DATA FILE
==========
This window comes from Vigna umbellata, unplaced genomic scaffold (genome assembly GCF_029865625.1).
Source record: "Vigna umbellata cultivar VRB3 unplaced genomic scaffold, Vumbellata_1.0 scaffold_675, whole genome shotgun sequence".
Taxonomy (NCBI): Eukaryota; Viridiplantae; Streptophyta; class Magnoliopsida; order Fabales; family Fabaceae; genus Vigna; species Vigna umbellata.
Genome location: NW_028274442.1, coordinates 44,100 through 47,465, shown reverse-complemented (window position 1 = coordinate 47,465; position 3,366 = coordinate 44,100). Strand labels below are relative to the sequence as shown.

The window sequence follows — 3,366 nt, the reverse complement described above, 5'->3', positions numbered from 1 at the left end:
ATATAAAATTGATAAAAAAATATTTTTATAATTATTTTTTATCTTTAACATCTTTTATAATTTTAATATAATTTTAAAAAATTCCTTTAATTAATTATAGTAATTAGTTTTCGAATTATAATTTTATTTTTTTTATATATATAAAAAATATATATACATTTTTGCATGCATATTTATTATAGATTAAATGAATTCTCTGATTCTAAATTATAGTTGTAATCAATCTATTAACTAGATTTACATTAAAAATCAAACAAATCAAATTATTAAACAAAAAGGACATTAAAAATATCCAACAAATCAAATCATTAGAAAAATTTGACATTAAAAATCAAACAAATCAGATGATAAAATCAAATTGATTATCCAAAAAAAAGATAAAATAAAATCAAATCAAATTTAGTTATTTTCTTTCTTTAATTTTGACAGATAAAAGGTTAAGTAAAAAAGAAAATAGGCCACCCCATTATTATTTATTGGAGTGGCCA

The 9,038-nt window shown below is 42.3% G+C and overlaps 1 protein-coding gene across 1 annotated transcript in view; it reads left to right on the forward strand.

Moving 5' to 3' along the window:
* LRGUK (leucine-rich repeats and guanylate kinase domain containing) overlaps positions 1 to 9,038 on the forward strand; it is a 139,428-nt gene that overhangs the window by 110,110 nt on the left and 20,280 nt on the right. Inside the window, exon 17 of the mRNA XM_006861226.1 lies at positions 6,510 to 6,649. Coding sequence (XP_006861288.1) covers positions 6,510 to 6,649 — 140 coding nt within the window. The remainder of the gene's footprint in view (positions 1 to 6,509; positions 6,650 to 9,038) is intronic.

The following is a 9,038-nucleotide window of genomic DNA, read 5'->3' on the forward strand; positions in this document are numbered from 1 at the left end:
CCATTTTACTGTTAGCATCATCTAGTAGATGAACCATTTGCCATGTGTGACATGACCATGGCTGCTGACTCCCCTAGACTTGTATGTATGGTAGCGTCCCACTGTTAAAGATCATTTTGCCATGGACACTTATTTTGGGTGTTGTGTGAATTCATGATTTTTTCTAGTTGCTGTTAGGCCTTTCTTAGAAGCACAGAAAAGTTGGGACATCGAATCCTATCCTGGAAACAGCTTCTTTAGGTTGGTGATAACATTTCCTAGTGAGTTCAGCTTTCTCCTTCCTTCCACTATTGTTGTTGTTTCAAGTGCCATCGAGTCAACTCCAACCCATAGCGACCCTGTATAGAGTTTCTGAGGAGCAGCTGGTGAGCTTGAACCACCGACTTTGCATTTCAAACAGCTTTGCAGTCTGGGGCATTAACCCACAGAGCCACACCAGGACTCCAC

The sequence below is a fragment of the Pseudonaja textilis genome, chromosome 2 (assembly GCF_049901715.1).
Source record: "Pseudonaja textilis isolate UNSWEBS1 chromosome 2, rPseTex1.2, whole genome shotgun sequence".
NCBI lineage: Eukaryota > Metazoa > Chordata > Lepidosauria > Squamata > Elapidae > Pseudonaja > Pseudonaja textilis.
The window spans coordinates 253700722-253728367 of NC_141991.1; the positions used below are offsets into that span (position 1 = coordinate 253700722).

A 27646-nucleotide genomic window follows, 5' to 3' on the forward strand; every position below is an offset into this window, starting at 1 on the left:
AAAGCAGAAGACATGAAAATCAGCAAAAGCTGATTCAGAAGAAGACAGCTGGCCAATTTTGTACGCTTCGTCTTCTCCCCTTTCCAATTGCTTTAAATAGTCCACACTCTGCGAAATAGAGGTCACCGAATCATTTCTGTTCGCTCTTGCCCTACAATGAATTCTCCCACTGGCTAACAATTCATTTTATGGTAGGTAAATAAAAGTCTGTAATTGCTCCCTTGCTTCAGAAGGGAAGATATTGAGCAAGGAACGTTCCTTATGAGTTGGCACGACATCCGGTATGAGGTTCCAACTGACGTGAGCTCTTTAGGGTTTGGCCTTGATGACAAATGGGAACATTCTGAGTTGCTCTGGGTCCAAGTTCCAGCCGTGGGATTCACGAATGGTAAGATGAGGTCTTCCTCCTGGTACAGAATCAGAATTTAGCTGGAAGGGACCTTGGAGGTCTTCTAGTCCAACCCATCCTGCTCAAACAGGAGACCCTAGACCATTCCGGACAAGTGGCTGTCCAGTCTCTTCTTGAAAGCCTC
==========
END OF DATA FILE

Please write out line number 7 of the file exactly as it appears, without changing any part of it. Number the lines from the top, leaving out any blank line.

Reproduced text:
The 9,038-nt window shown below is 42.3% G+C and overlaps 1 protein-coding gene across 1 annotated transcript in view; it reads left to right on the forward strand.